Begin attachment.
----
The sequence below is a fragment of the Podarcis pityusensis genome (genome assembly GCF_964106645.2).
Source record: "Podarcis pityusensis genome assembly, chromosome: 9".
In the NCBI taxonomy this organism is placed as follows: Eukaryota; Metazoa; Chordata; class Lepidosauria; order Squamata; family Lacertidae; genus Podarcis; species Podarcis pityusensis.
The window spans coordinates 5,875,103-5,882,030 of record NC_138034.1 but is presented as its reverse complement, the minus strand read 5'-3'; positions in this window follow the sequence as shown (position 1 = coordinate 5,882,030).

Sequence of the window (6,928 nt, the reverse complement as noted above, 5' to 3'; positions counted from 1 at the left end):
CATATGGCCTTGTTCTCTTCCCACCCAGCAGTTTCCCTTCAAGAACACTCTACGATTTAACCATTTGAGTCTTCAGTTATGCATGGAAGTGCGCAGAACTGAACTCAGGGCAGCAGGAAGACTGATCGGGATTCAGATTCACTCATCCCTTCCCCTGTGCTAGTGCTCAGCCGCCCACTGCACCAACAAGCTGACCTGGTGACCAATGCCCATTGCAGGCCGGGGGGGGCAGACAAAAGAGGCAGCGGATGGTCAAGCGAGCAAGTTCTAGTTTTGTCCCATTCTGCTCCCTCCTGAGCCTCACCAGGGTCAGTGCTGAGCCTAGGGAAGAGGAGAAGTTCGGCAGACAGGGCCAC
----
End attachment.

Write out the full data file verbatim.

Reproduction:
The sequence below is a fragment of the Podarcis pityusensis genome (genome assembly GCF_964106645.2).
Source record: "Podarcis pityusensis genome assembly, chromosome: 9".
In the NCBI taxonomy this organism is placed as follows: Eukaryota; Metazoa; Chordata; class Lepidosauria; order Squamata; family Lacertidae; genus Podarcis; species Podarcis pityusensis.
The window spans coordinates 5,875,103-5,882,030 of record NC_138034.1 but is presented as its reverse complement, the minus strand read 5'-3'; positions in this window follow the sequence as shown (position 1 = coordinate 5,882,030).

Sequence of the window (6,928 nt, the reverse complement as noted above, 5' to 3'; positions counted from 1 at the left end):
CATATGGCCTTGTTCTCTTCCCACCCAGCAGTTTCCCTTCAAGAACACTCTACGATTTAACCATTTGAGTCTTCAGTTATGCATGGAAGTGCGCAGAACTGAACTCAGGGCAGCAGGAAGACTGATCGGGATTCAGATTCACTCATCCCTTCCCCTGTGCTAGTGCTCAGCCGCCCACTGCACCAACAAGCTGACCTGGTGACCAATGCCCATTGCAGGCCGGGGGGGGCAGACAAAAGAGGCAGCGGATGGTCAAGCGAGCAAGTTCTAGTTTTGTCCCATTCTGCTCCCTCCTGAGCCTCACCAGGGTCAGTGCTGAGCCTAGGGAAGAGGAGAAGTTCGGCAGACAGGGCCAC